Questions to Ask at Your Local Farmer’s Market

Photo by shaggyshoo

I grew up in West Michigan where the local farmer’s market was always a highlight of the summer.  Early on Saturday mornings my sisters and I would head to the market with mom to buy yummy, fresh, and local produce, and THE BEST cinnamon rolls from a Mennonite family to eat on Sunday mornings before church!

My mom was raised on a farm in Ohio, so she always taught us the value of fresh produce, whether we grew it ourselves in our garden, or we bought it at the farmer’s market.  When I moved away from home I struggled to find places to buy fresh produce. And if I did find a market or local produce stand, I wasn’t sure the best way to go about finding the kind of food I was looking for.

This past year, we moved to a new home on the other side of our town, and within walking distance to the farmer’s market!  I was so excited to be able to frequent the market and buy fresh and local produce, just like my mom did when I was growing up.

But, the farmer’s market here is much different than the one that I grew up going to.  Ours is indoor, and open year round, and has everything from a restaurant, antiques, hand made items, fresh coffee and even meat counters, and more, as well as local produce and plants.

I was a little overwhelmed the first time that I walked through. Which vendors are the best to buy from?  Why is there a booth with cheap sunglasses at the farmer’s market? Why does that produce stand have bananas? How do I know where and how these tomatoes, or corn, or apples, are grown?  And then my mom came to visit one weekend and I took her to the market with me and watched and listened and learned, all over again.

Photo by Bonita Sarita

Questions I’m Learning to Ask at the Farmer’s Market

I still feel fairly new to being a productive shopper at the farmer’s market.  But I’m learning that one of the most important ways to get the most out of the market and all it has to offer is to ask questions, lots of questions.

Open-ended Questions

The first thing I learned is to ask open-ended questions. Instead of yes or no questions like – Do you use pesticides? Or, Is your beef grass-fed?  How about  – How do you grow your strawberries (or corn, or tomatoes)? Or, How do you raise your beef (or chicken, or lamb)?   Let the farmer tell you about what he does, most of them are more than happy to tell you all about what they do.

And you may find that diamond in the rough – the produce booth that’s not certified organic, but uses all organic practices to grow their fruits and veggies, or the chicken that is supplemented with corn and grain, but is also free range and pastured, and raised without antibiotics, and is half the price of certified organic pastured chicken.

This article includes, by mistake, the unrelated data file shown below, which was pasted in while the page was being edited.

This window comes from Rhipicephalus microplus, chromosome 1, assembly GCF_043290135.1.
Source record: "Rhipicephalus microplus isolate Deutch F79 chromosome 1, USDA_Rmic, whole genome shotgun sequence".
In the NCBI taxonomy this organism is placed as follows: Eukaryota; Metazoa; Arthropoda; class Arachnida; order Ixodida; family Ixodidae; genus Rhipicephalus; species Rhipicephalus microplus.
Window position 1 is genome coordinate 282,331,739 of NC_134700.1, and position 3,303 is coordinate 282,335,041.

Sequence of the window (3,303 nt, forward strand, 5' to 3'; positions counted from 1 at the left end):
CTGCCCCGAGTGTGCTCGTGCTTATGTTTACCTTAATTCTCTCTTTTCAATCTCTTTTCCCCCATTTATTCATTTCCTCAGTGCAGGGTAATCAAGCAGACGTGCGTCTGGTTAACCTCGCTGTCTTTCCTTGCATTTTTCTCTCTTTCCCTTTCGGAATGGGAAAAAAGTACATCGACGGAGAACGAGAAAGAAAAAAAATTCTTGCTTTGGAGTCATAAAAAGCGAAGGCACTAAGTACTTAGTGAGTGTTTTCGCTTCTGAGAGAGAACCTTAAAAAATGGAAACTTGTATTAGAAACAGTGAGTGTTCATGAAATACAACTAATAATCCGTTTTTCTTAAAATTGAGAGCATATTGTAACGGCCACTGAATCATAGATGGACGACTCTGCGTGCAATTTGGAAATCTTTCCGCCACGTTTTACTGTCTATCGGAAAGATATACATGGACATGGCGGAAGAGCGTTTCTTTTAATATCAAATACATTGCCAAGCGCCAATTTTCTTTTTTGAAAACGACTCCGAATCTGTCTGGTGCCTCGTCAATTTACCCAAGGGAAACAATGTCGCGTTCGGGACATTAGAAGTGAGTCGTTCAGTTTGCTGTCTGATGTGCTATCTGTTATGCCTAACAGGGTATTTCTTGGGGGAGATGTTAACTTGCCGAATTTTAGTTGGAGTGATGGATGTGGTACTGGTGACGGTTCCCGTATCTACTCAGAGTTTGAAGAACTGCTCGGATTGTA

Also, if you are trying a fruit for vegetable for the first time, ask about the best ways to store, prepare, or even preserve it. Farmer’s have a wealth of knowledge about the products they sell.  The day my mom and I were at the market she bought leeks for the first time and asked the women at the booth what to do with them.  She probably learned more than she ever needed to know about leeks that day!

Specific Questions

Also, there are specific questions that are really helpful to ask.  Questions like, When was this fruit or vegetable picked? If it’s been more than a day, you might want to pass, you can probably find some that were actually picked that same morning.

Also, you might want to ask where the produce is grown and raised. Part of the idea of going to a farmer’s market is to buy locally, but when you see something that seems like it’s probably not locally in season, like bananas, you can ask where it’s from. A tip that my mom taught me is that if the produce has grocery stickers on it, it was not grown by the vendor that is selling it.  One of the vendors at our market brings in produce from Florida, like strawberries and tomatoes.  While it would be really nice to buy strawberries right now, I know that our strawberry season is right around the corner and I’ll be able to get local, fresh, amazing strawberries at a great price.  I’ll pass on the ones that were shipped from across the country.

And don’t be afraid to ask for a deal! If you’re buying a large amount of something to preserve, ask for a lower price.  A friend of mine recently got 25 lbs. of asparagus for $.75 less per pound than the regular price, and it was lower than the sale price at the grocery store.

Photo by Bonita Sarita

If you have a question, just ask!

Most of all, don’t be intimidated to ask questions.  Vendors are selling at the local farmer’s market because they want to sell directly to customers.  They want to build relationships and share their expertise and knowledge with their customers.

Sometimes I feel like a vendor or farmer might be bothered by, or not have time for, my questions.  But remember, you are the reason the farmers are there, they want you to buy their products and be happy with them and keep coming back. Take advantage of the opportunity the farmer’s market provides to learn all you can about where your food comes from, how it is grown and raised and processed.

What questions do you ask the farmers at your local market?

About Emily McClements